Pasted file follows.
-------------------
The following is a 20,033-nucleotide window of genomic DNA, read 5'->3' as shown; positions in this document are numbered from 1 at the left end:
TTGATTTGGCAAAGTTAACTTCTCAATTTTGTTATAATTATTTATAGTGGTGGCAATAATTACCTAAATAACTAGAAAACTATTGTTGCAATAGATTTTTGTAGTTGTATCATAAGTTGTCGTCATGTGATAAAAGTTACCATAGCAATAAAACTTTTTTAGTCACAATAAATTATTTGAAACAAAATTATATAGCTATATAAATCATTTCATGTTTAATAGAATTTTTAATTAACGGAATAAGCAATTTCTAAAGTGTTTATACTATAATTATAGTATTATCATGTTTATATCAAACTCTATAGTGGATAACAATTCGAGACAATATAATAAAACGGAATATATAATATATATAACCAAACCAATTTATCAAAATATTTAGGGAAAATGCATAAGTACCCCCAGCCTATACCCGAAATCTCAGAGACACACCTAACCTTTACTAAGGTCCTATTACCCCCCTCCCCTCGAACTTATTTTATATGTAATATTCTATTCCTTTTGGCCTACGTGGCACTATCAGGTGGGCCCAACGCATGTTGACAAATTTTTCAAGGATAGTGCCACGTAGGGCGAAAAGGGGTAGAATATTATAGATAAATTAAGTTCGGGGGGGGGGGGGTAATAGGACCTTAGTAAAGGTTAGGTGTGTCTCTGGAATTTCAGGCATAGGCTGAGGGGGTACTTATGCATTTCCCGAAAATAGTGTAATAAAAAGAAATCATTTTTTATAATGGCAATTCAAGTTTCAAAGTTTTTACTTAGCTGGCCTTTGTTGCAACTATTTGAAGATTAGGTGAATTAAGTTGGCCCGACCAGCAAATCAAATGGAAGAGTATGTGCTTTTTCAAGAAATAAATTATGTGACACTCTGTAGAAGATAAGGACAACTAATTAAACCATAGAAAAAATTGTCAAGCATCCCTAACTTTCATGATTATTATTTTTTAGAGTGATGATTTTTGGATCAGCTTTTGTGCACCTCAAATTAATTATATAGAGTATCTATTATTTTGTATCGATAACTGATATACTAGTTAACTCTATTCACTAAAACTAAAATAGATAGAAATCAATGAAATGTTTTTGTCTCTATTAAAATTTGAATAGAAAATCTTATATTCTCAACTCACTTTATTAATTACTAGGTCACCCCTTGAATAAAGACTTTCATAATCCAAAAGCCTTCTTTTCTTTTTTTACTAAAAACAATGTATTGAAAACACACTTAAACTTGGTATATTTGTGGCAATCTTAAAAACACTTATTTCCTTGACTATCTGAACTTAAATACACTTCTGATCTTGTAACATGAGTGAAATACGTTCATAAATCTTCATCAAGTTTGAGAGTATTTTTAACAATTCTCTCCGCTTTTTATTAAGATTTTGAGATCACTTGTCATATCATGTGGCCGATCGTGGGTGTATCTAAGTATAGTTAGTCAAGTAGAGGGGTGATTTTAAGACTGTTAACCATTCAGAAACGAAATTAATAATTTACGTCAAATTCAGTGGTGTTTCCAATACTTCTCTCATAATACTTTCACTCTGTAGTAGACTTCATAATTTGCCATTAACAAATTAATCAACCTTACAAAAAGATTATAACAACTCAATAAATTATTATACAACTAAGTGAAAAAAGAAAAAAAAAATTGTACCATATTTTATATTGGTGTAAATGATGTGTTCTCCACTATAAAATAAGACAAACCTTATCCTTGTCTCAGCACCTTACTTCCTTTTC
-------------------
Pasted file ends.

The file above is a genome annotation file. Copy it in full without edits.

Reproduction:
The following is a 20,033-nucleotide window of genomic DNA, read 5'->3' as shown; positions in this document are numbered from 1 at the left end:
TTGATTTGGCAAAGTTAACTTCTCAATTTTGTTATAATTATTTATAGTGGTGGCAATAATTACCTAAATAACTAGAAAACTATTGTTGCAATAGATTTTTGTAGTTGTATCATAAGTTGTCGTCATGTGATAAAAGTTACCATAGCAATAAAACTTTTTTAGTCACAATAAATTATTTGAAACAAAATTATATAGCTATATAAATCATTTCATGTTTAATAGAATTTTTAATTAACGGAATAAGCAATTTCTAAAGTGTTTATACTATAATTATAGTATTATCATGTTTATATCAAACTCTATAGTGGATAACAATTCGAGACAATATAATAAAACGGAATATATAATATATATAACCAAACCAATTTATCAAAATATTTAGGGAAAATGCATAAGTACCCCCAGCCTATACCCGAAATCTCAGAGACACACCTAACCTTTACTAAGGTCCTATTACCCCCCTCCCCTCGAACTTATTTTATATGTAATATTCTATTCCTTTTGGCCTACGTGGCACTATCAGGTGGGCCCAACGCATGTTGACAAATTTTTCAAGGATAGTGCCACGTAGGGCGAAAAGGGGTAGAATATTATAGATAAATTAAGTTCGGGGGGGGGGGGGTAATAGGACCTTAGTAAAGGTTAGGTGTGTCTCTGGAATTTCAGGCATAGGCTGAGGGGGTACTTATGCATTTCCCGAAAATAGTGTAATAAAAAGAAATCATTTTTTATAATGGCAATTCAAGTTTCAAAGTTTTTACTTAGCTGGCCTTTGTTGCAACTATTTGAAGATTAGGTGAATTAAGTTGGCCCGACCAGCAAATCAAATGGAAGAGTATGTGCTTTTTCAAGAAATAAATTATGTGACACTCTGTAGAAGATAAGGACAACTAATTAAACCATAGAAAAAATTGTCAAGCATCCCTAACTTTCATGATTATTATTTTTTAGAGTGATGATTTTTGGATCAGCTTTTGTGCACCTCAAATTAATTATATAGAGTATCTATTATTTTGTATCGATAACTGATATACTAGTTAACTCTATTCACTAAAACTAAAATAGATAGAAATCAATGAAATGTTTTTGTCTCTATTAAAATTTGAATAGAAAATCTTATATTCTCAACTCACTTTATTAATTACTAGGTCACCCCTTGAATAAAGACTTTCATAATCCAAAAGCCTTCTTTTCTTTTTTTACTAAAAACAATGTATTGAAAACACACTTAAACTTGGTATATTTGTGGCAATCTTAAAAACACTTATTTCCTTGACTATCTGAACTTAAATACACTTCTGATCTTGTAACATGAGTGAAATACGTTCATAAATCTTCATCAAGTTTGAGAGTATTTTTAACAATTCTCTCCGCTTTTTATTAAGATTTTGAGATCACTTGTCATATCATGTGGCCGATCGTGGGTGTATCTAAGTATAGTTAGTCAAGTAGAGGGGTGATTTTAAGACTGTTAACCATTCAGAAACGAAATTAATAATTTACGTCAAATTCAGTGGTGTTTCCAATACTTCTCTCATAATACTTTCACTCTGTAGTAGACTTCATAATTTGCCATTAACAAATTAATCAACCTTACAAAAAGATTATAACAACTCAATAAATTATTATACAACTAAGTGAAAAAAGAAAAAAAAAATTGTACCATATTTTATATTGGTGTAAATGATGTGTTCTCCACTATAAAATAAGACAAACCTTATCCTTGTCTCAGCACCTTACTTCCTTTTC